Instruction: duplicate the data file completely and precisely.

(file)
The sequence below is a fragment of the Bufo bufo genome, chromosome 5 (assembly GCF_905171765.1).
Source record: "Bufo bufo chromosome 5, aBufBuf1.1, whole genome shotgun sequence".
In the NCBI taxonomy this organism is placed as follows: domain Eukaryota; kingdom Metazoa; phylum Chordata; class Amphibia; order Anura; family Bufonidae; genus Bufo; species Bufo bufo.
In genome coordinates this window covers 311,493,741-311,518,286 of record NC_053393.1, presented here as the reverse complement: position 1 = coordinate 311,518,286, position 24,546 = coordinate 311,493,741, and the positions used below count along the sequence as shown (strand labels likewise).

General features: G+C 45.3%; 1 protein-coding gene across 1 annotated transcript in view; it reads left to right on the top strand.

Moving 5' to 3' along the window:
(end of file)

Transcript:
The sequence below is a fragment of the Bufo bufo genome, chromosome 5 (assembly GCF_905171765.1).
Source record: "Bufo bufo chromosome 5, aBufBuf1.1, whole genome shotgun sequence".
In the NCBI taxonomy this organism is placed as follows: domain Eukaryota; kingdom Metazoa; phylum Chordata; class Amphibia; order Anura; family Bufonidae; genus Bufo; species Bufo bufo.
In genome coordinates this window covers 311,493,741-311,518,286 of record NC_053393.1, presented here as the reverse complement: position 1 = coordinate 311,518,286, position 24,546 = coordinate 311,493,741, and the positions used below count along the sequence as shown (strand labels likewise).

General features: G+C 45.3%; 1 protein-coding gene across 1 annotated transcript in view; it reads left to right on the top strand.

Moving 5' to 3' along the window: